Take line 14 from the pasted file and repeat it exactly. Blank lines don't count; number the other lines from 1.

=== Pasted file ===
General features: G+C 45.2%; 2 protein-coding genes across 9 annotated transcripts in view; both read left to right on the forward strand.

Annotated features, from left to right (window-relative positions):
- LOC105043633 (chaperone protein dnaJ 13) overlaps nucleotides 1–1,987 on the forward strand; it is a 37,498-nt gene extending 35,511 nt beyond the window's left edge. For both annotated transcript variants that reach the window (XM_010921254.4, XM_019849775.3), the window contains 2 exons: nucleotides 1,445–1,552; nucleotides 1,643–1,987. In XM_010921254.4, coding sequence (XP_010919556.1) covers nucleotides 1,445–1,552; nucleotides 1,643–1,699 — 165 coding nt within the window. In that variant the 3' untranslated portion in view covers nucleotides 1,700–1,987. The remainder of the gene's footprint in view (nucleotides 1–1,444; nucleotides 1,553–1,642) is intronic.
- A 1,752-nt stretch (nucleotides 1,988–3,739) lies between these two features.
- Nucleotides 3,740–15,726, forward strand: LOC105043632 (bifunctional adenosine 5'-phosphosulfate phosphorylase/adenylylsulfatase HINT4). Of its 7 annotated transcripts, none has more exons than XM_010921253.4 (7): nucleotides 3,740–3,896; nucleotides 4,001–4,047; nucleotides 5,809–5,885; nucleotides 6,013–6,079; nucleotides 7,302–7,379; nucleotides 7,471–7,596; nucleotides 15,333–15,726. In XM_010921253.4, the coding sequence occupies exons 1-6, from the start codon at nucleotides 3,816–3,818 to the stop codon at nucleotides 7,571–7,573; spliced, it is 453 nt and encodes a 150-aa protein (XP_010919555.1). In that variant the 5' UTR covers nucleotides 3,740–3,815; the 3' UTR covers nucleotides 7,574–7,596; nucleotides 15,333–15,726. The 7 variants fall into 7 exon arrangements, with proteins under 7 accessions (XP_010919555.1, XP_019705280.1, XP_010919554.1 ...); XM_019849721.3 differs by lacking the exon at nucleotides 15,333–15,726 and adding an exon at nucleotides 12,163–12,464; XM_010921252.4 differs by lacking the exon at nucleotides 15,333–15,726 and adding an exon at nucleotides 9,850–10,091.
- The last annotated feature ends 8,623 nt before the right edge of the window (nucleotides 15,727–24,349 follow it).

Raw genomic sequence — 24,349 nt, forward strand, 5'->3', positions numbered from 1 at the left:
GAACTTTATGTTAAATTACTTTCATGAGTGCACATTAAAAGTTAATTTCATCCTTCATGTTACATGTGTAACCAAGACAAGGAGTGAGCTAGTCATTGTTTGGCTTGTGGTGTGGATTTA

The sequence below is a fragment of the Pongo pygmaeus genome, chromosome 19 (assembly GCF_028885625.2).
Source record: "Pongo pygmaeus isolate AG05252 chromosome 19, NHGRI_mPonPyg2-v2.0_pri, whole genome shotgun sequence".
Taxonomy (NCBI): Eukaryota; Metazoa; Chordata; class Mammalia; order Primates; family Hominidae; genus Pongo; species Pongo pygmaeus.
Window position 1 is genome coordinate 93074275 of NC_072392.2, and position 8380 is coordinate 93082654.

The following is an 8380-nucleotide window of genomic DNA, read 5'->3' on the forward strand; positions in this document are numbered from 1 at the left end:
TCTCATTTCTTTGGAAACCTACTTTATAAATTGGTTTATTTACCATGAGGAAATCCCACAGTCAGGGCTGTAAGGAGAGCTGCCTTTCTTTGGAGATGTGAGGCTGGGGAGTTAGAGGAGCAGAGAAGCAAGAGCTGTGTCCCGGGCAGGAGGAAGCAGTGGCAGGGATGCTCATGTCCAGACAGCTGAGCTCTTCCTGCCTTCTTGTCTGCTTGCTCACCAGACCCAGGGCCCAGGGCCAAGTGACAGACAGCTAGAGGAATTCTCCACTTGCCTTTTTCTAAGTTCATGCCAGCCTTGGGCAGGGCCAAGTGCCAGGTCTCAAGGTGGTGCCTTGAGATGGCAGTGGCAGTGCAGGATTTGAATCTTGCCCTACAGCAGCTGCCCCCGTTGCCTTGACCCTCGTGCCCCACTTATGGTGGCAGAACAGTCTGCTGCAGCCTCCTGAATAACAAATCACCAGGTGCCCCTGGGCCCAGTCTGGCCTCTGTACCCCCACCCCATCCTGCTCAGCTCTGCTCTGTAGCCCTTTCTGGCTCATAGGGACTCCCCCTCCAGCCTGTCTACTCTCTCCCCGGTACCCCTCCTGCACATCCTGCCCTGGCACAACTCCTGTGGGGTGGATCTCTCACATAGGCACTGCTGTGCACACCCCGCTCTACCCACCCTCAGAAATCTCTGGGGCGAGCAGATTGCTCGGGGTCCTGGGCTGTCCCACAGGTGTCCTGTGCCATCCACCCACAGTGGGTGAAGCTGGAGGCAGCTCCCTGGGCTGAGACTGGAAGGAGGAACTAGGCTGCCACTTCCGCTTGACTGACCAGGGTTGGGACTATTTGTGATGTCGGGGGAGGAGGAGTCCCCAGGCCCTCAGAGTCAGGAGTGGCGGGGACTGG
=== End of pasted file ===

TCTCATTTCTTTGGAAACCTACTTTATAAATTGGTTTATTTACCATGAGGAAATCCCACAGTCAGGGCTGTAAGGAGAGCTGCCTTTCTTTGGAGATGTGAGGCTGGGGAGTTAGAGGAGCAGAGAAGCAAGAGCTGTGTCCCGGGCAGGAGGAAGCAGTGGCAGGGATGCTCATGTCCAGACAGCTGAGCTCTTCCTGCCTTCTTGTCTGCTTGCTCACCAGACCCAGGGCCCAGGGCCAAGTGACAGACAGCTAGAGGAATTCTCCACTTGCCTTTTTCTAAGTTCATGCCAGCCTTGGGCAGGGCCAAGTGCCAGGTCTCAAGGTGGTGCCTTGAGATGGCAGTGGCAGTGCAGGATTTGAATCTTGCCCTACAGCAGCTGCCCCCGTTGCCTTGACCCTCGTGCCCCACTTATGGTGGCAGAACAGTCTGCTGCAGCCTCCTGAATAACAAATCACCAGGTGCCCCTGGGCCCAGTCTGGCCTCTGTACCCCCACCCCATCCTGCTCAGCTCTGCTCTGTAGCCCTTTCTGGCTCATAGGGACTCCCCCTCCAGCCTGTCTACTCTCTCCCCGGTACCCCTCCTGCACATCCTGCCCTGGCACAACTCCTGTGGGGTGGATCTCTCACATAGGCACTGCTGTGCACACCCCGCTCTACCCACCCTCAGAAATCTCTGGGGCGAGCAGATTGCTCGGGGTCCTGGGCTGTCCCACAGGTGTCCTGTGCCATCCACCCACAGTGGGTGAAGCTGGAGGCAGCTCCCTGGGCTGAGACTGGAAGGAGGAACTAGGCTGCCACTTCCGCTTGACTGACCAGGGTTGGGACTATTTGTGATGTCGGGGGAGGAGGAGTCCCCAGGCCCTCAGAGTCAGGAGTGGCGGGGACTGG